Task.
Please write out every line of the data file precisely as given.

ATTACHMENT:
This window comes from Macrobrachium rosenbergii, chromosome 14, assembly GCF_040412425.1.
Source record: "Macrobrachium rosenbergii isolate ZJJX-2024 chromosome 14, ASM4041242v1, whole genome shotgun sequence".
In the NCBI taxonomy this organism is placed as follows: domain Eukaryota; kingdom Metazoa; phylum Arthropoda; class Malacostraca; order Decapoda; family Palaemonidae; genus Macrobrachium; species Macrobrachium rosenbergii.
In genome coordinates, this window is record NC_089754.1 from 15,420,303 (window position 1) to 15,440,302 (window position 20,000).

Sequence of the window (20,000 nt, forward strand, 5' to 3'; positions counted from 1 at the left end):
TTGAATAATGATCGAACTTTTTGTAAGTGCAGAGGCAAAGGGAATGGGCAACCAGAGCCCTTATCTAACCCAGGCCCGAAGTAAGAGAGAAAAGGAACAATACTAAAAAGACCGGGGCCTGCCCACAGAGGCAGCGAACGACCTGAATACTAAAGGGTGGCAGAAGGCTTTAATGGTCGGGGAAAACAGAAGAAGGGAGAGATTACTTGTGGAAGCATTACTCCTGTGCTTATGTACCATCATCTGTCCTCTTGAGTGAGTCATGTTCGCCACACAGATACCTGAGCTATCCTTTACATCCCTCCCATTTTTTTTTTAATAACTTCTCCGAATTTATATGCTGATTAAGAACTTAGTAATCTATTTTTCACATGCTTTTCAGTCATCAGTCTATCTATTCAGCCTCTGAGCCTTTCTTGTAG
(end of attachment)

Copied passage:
This window comes from Macrobrachium rosenbergii, chromosome 14, assembly GCF_040412425.1.
Source record: "Macrobrachium rosenbergii isolate ZJJX-2024 chromosome 14, ASM4041242v1, whole genome shotgun sequence".
In the NCBI taxonomy this organism is placed as follows: domain Eukaryota; kingdom Metazoa; phylum Arthropoda; class Malacostraca; order Decapoda; family Palaemonidae; genus Macrobrachium; species Macrobrachium rosenbergii.
In genome coordinates, this window is record NC_089754.1 from 15,420,303 (window position 1) to 15,440,302 (window position 20,000).

Sequence of the window (20,000 nt, forward strand, 5' to 3'; positions counted from 1 at the left end):
TTGAATAATGATCGAACTTTTTGTAAGTGCAGAGGCAAAGGGAATGGGCAACCAGAGCCCTTATCTAACCCAGGCCCGAAGTAAGAGAGAAAAGGAACAATACTAAAAAGACCGGGGCCTGCCCACAGAGGCAGCGAACGACCTGAATACTAAAGGGTGGCAGAAGGCTTTAATGGTCGGGGAAAACAGAAGAAGGGAGAGATTACTTGTGGAAGCATTACTCCTGTGCTTATGTACCATCATCTGTCCTCTTGAGTGAGTCATGTTCGCCACACAGATACCTGAGCTATCCTTTACATCCCTCCCATTTTTTTTTTAATAACTTCTCCGAATTTATATGCTGATTAAGAACTTAGTAATCTATTTTTCACATGCTTTTCAGTCATCAGTCTATCTATTCAGCCTCTGAGCCTTTCTTGTAG